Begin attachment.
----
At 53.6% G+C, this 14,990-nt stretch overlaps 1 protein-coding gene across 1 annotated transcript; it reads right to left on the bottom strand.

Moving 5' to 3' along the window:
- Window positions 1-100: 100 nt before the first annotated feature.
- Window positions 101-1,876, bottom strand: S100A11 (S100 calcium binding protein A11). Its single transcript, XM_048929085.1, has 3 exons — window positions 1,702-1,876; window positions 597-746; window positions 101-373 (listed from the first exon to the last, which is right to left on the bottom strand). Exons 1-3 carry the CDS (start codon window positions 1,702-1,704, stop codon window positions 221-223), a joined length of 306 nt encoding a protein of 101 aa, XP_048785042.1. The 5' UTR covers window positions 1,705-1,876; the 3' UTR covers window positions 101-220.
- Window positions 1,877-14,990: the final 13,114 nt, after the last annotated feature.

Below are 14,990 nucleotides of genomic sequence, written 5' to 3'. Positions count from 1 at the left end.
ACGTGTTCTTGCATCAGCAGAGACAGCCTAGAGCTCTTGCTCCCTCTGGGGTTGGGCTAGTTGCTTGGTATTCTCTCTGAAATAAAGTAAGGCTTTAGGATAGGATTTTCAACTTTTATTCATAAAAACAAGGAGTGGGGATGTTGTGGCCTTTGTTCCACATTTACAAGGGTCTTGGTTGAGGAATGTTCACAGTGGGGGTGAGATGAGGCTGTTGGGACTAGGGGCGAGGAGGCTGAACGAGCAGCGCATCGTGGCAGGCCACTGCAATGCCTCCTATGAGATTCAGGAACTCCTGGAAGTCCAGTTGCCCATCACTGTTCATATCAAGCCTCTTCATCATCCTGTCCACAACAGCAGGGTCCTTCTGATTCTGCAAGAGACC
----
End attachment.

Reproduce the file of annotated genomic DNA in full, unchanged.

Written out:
At 53.6% G+C, this 14,990-nt stretch overlaps 1 protein-coding gene across 1 annotated transcript; it reads right to left on the bottom strand.

Moving 5' to 3' along the window:
- Window positions 1-100: 100 nt before the first annotated feature.
- Window positions 101-1,876, bottom strand: S100A11 (S100 calcium binding protein A11). Its single transcript, XM_048929085.1, has 3 exons — window positions 1,702-1,876; window positions 597-746; window positions 101-373 (listed from the first exon to the last, which is right to left on the bottom strand). Exons 1-3 carry the CDS (start codon window positions 1,702-1,704, stop codon window positions 221-223), a joined length of 306 nt encoding a protein of 101 aa, XP_048785042.1. The 5' UTR covers window positions 1,705-1,876; the 3' UTR covers window positions 101-220.
- Window positions 1,877-14,990: the final 13,114 nt, after the last annotated feature.

Below are 14,990 nucleotides of genomic sequence, written 5' to 3'. Positions count from 1 at the left end.
ACGTGTTCTTGCATCAGCAGAGACAGCCTAGAGCTCTTGCTCCCTCTGGGGTTGGGCTAGTTGCTTGGTATTCTCTCTGAAATAAAGTAAGGCTTTAGGATAGGATTTTCAACTTTTATTCATAAAAACAAGGAGTGGGGATGTTGTGGCCTTTGTTCCACATTTACAAGGGTCTTGGTTGAGGAATGTTCACAGTGGGGGTGAGATGAGGCTGTTGGGACTAGGGGCGAGGAGGCTGAACGAGCAGCGCATCGTGGCAGGCCACTGCAATGCCTCCTATGAGATTCAGGAACTCCTGGAAGTCCAGTTGCCCATCACTGTTCATATCAAGCCTCTTCATCATCCTGTCCACAACAGCAGGGTCCTTCTGATTCTGCAAGAGACC